Football charity embark on fundraising quest for youth centre

Sports charity Football Beyond Borders (FBB) want to raise £15,000 by July 17 to fund a new youth centre in Brixton.

The charity works with more than 400 disadvantaged young people by engaging them in education using football-themed literacy and numeracy projects, to build their self-confidence.

FBB’s new initiative is called Fund the Future: Kickoff FBB’S New Youth Centre and aims to turn a disused shop in the Angell Town Estate, Brixton into a new, football-focused youth centre.

Coach and co-director Jasper Kain said: “Our philosophy is simple – we start with something young people are passionate about, which is football.

“We know that football is a universal game that millions of people have a passion for that can engage young people.”

Since 2011, 88 youth centres have closed in London alone while up to £39 million has been cut from council youth services, a trend that FBB hopes it can start to reverse.

The new centre in Brixton aims to provide Easter and summer holiday schemes for up to 200 young people along with fortnightly meeting places and a weekday evening venue for up to 50 young people.

Jasper believes that these kinds of spaces are crucial to the personal development and well-being of young people, especially those coming from disadvantaged backgrounds.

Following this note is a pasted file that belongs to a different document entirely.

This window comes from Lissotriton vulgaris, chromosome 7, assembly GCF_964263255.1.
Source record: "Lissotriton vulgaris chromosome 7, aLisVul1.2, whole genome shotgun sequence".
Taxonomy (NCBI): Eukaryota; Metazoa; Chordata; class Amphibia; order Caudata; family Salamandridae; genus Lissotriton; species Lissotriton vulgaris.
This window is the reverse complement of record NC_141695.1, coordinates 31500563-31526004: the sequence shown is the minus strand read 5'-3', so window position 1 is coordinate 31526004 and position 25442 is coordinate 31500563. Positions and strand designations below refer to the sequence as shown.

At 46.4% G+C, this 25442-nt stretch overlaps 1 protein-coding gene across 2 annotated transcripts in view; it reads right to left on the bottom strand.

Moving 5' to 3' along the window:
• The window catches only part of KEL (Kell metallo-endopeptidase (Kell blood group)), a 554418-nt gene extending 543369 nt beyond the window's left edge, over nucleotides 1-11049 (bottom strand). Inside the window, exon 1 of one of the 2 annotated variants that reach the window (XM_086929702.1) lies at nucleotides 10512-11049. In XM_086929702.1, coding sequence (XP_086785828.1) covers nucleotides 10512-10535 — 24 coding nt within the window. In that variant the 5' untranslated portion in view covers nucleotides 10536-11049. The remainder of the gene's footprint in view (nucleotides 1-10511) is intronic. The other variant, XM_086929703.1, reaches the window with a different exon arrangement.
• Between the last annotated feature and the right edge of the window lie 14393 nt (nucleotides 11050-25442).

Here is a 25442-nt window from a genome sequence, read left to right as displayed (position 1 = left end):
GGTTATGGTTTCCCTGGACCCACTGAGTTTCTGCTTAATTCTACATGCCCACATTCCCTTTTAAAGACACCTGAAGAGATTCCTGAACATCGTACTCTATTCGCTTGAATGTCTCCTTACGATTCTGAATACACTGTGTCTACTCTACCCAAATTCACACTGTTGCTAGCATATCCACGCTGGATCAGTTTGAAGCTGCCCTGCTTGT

He said: “There were a lot of young people in this city who weren’t engaged in meaningful activity growing up and for me football was always a way of having a relationship with others.”

Since its foundation in 2009 FBB has done exactly that and since 2014 it has worked with schools across England and Wales.

Speaking about the inspiration behind FBB, Jasper said: “We all came from very diverse backgrounds and we realised that in one way or another football had changed all of our lives and if it changed our lives then if could possibly change other peoples lives too.”

The response from the young people themselves seems to confirm this, with many saying that the charity’s efforts have had a transformative effect on their lives.

Mehrshad, 14, who joined FBB in 2014 said: “I cannot imagine my life without FBB. It would be rubbish, I wouldn’t enjoy coming to school and I would not feel as confident as I do now, I feel like I can do anything.

“How many people my age have interviewed a professional footballer and been on a football tour to Scotland and Barcelona?”

Isaiah, 10, who has been part of FBB since 2016 agrees that FBB’s work has been an integral part of his life.

He said: ““FBB means – brilliant, amazing and fantastic, it’s taught me that it’s all about the team and the team effort.

“It’s about giving other people the chance to shine.”

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